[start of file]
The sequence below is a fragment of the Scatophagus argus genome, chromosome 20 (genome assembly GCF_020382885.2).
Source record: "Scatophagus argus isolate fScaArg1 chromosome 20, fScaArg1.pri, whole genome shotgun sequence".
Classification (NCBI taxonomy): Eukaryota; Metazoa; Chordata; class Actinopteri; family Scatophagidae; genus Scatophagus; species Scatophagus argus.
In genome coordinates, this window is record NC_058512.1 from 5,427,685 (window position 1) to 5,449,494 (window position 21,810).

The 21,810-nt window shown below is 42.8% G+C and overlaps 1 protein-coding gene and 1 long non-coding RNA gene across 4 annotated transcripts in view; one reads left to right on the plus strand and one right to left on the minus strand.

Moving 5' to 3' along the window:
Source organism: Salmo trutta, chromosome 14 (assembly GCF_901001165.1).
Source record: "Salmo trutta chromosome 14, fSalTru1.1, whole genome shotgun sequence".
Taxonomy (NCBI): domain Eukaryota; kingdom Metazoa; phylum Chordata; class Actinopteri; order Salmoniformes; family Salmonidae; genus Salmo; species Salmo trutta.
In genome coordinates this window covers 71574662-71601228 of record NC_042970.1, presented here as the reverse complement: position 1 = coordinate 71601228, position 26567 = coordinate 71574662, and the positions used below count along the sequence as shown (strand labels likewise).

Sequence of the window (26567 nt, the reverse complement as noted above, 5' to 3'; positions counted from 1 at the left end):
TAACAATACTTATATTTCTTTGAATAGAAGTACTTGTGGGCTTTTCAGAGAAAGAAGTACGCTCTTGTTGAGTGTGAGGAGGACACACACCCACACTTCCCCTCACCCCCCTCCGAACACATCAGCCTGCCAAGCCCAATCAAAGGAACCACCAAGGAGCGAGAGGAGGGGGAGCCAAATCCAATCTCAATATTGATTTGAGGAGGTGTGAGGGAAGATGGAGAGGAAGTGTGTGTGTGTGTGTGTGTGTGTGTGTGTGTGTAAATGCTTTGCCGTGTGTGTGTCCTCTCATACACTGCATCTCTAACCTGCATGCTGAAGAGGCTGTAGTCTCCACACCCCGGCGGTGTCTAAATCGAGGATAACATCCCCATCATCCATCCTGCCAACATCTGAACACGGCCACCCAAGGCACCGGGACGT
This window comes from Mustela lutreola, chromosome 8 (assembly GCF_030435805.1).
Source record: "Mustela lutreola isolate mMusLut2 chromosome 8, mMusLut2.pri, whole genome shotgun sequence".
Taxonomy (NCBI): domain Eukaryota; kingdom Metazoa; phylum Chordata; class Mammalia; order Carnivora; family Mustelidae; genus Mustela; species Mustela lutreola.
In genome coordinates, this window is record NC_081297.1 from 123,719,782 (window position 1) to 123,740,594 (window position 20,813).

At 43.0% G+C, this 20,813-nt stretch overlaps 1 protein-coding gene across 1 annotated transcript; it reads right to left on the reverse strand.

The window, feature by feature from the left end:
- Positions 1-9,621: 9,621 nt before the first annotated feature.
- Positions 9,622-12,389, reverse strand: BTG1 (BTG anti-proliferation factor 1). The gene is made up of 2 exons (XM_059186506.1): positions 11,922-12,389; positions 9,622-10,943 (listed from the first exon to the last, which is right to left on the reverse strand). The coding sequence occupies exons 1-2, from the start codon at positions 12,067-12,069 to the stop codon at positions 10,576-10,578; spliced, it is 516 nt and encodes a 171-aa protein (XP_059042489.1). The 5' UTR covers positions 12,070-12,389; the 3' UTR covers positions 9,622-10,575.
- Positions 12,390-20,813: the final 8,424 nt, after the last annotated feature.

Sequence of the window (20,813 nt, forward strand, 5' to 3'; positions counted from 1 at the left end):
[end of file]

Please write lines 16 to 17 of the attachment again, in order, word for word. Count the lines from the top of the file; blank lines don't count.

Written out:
In genome coordinates, this window is record NC_081297.1 from 123,719,782 (window position 1) to 123,740,594 (window position 20,813).

At 43.0% G+C, this 20,813-nt stretch overlaps 1 protein-coding gene across 1 annotated transcript; it reads right to left on the reverse strand.